Common practice for aligning hundreds of FASTQ files? Would the resulting BAM files need to be merged into one? Is there any benefit to align 1000 samples at the same time rather than in batches?
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10 months ago
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I have a few questions regarding alignment with tools such as STAR, Kallisto, etc.

Assuming samples are from the same experiment.

  1. What do people commonly do when they have, for example, 1000 paired-end samples (i.e. 2000 FASTQ files)? Do they break the run into batches and call STAR several times with very small batches of samples (for example, only 10 files at a time)? Is there a downside to this?
  2. Is there a preference or a difference if I run STAR with 1000 samples simultaneously or if I instead call STAR 100 times each time with just 10 samples? Obviously, I will end up with 100 BAM files as opposed to only one BAM file. But are my alignment results different now?
  3. Does merging the BAM files from 100 separate runs into one BAM file give me the same result as if I ran STAR with exactly 1000 samples simultaneously?
  4. Is there a scenario where it would be 100% preferable to run STAR or Kallisto with 1000 samples at once rather than breaking the run into hundreds of separate batches?
fastq alignment bam rna-seq STAR • 607 views
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First of all, what kind of computational power or infrastructure do you have? Is a HPC available, or a powerful workstation? Please share the number of CPUs and memory that is available, because it really depends. Ideally on a HPC you would just spawn one job per file pair and let the scheduler take care of the execution, with something like Nextflow or Snakemake orchestrating the whole thing.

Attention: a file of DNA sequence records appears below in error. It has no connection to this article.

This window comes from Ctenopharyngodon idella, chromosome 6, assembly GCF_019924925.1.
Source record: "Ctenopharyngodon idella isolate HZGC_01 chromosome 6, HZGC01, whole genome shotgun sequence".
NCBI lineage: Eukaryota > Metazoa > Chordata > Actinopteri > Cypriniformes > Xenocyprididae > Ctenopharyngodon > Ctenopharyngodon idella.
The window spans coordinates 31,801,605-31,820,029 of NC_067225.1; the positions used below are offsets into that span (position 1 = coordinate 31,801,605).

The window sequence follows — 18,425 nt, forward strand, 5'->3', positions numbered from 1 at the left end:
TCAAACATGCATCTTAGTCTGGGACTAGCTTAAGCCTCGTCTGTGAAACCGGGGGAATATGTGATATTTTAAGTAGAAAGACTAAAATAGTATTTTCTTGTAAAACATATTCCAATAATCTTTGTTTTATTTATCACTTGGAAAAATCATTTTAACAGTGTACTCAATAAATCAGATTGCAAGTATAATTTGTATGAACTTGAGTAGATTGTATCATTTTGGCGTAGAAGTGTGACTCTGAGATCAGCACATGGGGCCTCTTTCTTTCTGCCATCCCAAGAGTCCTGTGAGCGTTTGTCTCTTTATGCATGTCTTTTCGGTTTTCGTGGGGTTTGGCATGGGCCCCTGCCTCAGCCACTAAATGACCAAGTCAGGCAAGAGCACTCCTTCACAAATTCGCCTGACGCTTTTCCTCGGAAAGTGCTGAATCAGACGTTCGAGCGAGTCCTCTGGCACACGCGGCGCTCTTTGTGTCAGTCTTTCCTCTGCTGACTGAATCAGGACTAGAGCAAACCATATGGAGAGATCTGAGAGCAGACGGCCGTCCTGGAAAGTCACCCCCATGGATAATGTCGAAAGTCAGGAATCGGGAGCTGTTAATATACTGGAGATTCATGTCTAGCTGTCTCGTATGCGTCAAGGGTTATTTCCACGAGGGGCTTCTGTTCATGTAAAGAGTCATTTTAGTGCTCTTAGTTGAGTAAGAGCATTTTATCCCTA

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ATpoint The answer to that question is really complicated in my situation. But in short, cloud is available, so I can use Google Cloud or Microsft Azure with as much memory and CPU as needed. However, without going into too much detail, there are certain other limits that I have, such as being limited to 250GB disk space at a time (so essentially this would mean 100GB worth of FASTQ to leave enough space for temp files and the BAM file that STAR/Kallisto writes to disk). Memory availability is around 128GB and CPU, 16 cores.

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Then it seems you have to do it batch-wise respective the storage space available. Something like kallisto will be way faster while not consuming lots of space, because it does not produce BAM files. As long as software version and index is the same I see no reason why batch splitting should be bad. Seems you have to do that anyway it seems.

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